The local business community has responded to questions on the future of Cambodia-US bilateral trade after the 2020 election, outlining stronger trade can be developed – if the right direction is taken.
It was stated the focus should be on increasing exports of higher-value Cambodian-made products, increasing demand for US products from Cambodians and supporting investment with climate-change targets.
However, it was also emphasised that Cambodia should look more outward to overall global market trends for trade and investment opportunities, as well as looking more inward to reforms for a competitive economy despite the final outcome of this year’s US election.
The comments were made as Democratic Party leader Joe Biden appears the strongest candidate to win the 2020 presidency, ousting the incumbent Republican President Donald Trump.
Biden has run his campaign on a “return to normalcy” and, if he wins, he is more likely to promote multilateral trade arrangements, recommit to climate change and run a stronger line against autocratic leaders. This backflip would be in stark contrast to the “America First” mantra Donald Trump has been renowned for over the last four years.
Responding to questions about future bilateral trade and investment opportunities after the election, American Chamber of Commerce President Allen Dodgson Tan said an increase in more high-value imports and exports is important regardless of the election outcome.
“I continue to believe that Cambodia and the United States are natural partners in trade and commerce. I expect to see increasing exports of higher-value Cambodian-made products in the United States and also increasing demand for American products from the Cambodian consumer,” he said.
“There are new US brands opening regularly in Cambodia and we expect this trend to continue as Cambodian investors look to make quality international-grade investments in the domestic market,” he added.
European Chamber of Commerce Chairman Tassilo Brinzer said that Cambodia should focus on aligning trade and investment to climate change targets already being set by global corporations in the US and in other developed nations.
“Cambodia has a great opportunity to align its manufacturing and export support policies with climate change targets of developed economies… and, of course, global corporations, also from the US, that have ambitious targets themselves,” Brinzer said.
“An economy that fits itself into these modern global, climate-oriented economies will thrive. Those that don’t will find it difficult to attract additional investment, or will only attract lower-value investments,” he added.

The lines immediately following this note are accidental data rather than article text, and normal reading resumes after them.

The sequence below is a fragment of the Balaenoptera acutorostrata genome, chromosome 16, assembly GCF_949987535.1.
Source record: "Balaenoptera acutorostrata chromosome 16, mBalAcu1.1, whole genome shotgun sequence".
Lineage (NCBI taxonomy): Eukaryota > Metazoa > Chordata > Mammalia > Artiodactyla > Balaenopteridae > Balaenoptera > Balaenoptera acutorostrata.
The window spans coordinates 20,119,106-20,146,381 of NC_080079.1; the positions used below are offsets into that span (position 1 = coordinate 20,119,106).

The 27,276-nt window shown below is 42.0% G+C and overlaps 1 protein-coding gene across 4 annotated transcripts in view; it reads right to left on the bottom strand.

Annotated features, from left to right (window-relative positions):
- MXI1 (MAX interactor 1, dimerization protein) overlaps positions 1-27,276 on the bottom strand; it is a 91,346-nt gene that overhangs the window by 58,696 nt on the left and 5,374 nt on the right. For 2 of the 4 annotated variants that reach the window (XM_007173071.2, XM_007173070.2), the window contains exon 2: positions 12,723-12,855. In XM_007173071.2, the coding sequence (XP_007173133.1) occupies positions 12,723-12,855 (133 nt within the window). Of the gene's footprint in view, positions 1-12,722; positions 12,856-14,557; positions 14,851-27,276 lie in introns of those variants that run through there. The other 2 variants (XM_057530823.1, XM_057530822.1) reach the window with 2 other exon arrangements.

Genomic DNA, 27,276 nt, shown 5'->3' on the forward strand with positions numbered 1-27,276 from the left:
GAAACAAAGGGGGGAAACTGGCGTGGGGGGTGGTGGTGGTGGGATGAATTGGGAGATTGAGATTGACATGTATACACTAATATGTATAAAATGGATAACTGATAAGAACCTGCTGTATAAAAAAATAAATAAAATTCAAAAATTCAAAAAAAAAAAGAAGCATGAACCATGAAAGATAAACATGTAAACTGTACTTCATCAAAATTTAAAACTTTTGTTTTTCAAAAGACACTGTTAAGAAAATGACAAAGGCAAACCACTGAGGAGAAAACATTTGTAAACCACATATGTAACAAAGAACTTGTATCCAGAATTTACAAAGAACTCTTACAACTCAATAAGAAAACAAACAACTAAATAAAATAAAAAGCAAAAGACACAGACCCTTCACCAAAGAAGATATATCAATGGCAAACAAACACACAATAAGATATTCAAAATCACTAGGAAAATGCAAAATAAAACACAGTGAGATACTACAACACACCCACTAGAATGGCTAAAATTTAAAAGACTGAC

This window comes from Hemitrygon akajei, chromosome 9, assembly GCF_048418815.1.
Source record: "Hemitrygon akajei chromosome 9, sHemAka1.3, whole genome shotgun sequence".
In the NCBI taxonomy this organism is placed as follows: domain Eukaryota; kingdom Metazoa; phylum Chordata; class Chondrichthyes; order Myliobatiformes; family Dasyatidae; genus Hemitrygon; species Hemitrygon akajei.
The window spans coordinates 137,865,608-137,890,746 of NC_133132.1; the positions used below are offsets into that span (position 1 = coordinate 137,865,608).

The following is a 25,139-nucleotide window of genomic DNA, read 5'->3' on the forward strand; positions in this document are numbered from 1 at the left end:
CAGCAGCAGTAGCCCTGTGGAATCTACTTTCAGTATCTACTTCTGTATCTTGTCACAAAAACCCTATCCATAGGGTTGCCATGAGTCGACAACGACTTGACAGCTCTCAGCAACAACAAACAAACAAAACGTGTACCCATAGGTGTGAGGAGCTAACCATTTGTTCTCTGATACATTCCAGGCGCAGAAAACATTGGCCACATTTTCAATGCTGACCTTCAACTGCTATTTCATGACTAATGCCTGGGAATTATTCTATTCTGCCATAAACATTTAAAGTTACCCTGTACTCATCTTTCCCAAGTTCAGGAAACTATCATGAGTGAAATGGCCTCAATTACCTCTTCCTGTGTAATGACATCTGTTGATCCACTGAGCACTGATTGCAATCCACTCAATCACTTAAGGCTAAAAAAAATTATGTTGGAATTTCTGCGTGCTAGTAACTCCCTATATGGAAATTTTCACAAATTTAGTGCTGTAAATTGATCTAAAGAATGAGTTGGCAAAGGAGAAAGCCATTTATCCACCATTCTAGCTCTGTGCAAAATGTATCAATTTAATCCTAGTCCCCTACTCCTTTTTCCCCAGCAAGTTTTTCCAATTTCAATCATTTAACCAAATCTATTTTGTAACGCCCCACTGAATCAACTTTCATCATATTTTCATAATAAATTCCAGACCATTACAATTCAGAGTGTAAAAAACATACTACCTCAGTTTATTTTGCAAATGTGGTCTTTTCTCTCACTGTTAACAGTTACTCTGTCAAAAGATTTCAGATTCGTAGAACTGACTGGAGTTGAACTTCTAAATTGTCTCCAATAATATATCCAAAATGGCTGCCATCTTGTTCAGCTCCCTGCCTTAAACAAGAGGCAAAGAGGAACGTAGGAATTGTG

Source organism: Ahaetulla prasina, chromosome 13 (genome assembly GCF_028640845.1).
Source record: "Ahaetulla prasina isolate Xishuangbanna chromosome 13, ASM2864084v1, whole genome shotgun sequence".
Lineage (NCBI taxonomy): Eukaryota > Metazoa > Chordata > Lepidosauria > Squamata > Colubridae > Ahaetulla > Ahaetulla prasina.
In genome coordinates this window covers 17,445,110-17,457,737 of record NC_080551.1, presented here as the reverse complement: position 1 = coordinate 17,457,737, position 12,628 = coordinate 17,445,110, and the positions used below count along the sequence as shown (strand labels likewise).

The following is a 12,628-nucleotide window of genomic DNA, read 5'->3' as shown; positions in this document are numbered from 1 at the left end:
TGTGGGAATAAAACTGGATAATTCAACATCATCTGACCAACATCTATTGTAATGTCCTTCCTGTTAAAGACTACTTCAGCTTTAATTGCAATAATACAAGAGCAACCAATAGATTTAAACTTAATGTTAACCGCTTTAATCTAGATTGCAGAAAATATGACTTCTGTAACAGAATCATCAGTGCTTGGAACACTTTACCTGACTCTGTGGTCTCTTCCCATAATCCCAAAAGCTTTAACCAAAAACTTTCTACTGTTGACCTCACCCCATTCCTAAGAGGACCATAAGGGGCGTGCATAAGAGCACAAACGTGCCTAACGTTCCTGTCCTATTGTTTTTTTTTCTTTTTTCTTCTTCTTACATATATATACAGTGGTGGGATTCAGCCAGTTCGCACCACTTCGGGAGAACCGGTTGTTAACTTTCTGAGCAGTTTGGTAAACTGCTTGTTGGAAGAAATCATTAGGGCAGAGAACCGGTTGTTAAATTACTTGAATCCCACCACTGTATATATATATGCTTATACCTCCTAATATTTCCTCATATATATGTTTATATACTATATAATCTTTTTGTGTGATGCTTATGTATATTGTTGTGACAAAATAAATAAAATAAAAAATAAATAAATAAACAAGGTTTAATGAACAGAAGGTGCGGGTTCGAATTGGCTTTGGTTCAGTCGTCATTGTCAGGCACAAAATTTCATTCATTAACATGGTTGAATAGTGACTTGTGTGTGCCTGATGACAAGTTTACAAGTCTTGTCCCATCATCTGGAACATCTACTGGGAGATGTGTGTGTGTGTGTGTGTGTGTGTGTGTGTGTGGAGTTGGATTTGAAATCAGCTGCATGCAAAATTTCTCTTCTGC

Brinzer, however, noted that Cambodia should focus on overall global market trends and not be too focused on the potential direction of US politics.
“In a wider global trade context, Cambodia’s relationship with the US will remain important unless the US themselves align with global trends. I recommend that Cambodia look at these markets that cooperate on trade rules and related climate targets,” he said.
“In this wider context I don’t think the election in the US is very relevant to Cambodia,” he added.
Garment Manufacturers Association in Cambodia (GMAC) Deputy Secretary-General Kaing Monika echoed the need for Cambodia to remain inward-focused for policy reform.
“To me, policy direction should be in the Cambodian context, not global context. What happens in the US is less important than what’s happening here.” He added that the reforms for a competitive economy in one’s own country are more important than expecting any particular candidate to win.
“Cambodia and the US do not have big conflicting interests, so any candidate who wins, it’s more a matter of American people and American interest,” Monika said.
Cambodia Chamber of Commerce Vice-President Lim Heng summarised, saying Cambodia is looking to sign bilateral and multilateral trade agreements with multiple nations and regions, such as the recent free-trade agreement with China.
“Cambodia is open to doing business with many countries and the result of an election won’t affect that ongoing development and trade aim,” Heng said.
“The Cambodia Chamber of Commerce will also continue to explore and research new investment opportunities in global trends such as climate change and higher-valued investments if they are relevant to the local business agenda,” he added.
Cambodia and the US signed the Trade and Investment Framework Agreement (TIFA) in 2006. The TIFA provides a forum to address bilateral trade issues and allows Cambodia and the United States to coordinate on regional and multilateral issues.
According to the US Office of Trade, the bilateral partnership was valued at $5.9 billion in total (two way) goods trade last year. With exports valued at $514 million and imports at $5.4 billion resulting in a US trade deficit with Cambodia at $4.8 billion.
In the first nine months of this year, two-way trade reached more than $5 billion, an increase of 16 percent compared with the same period last year.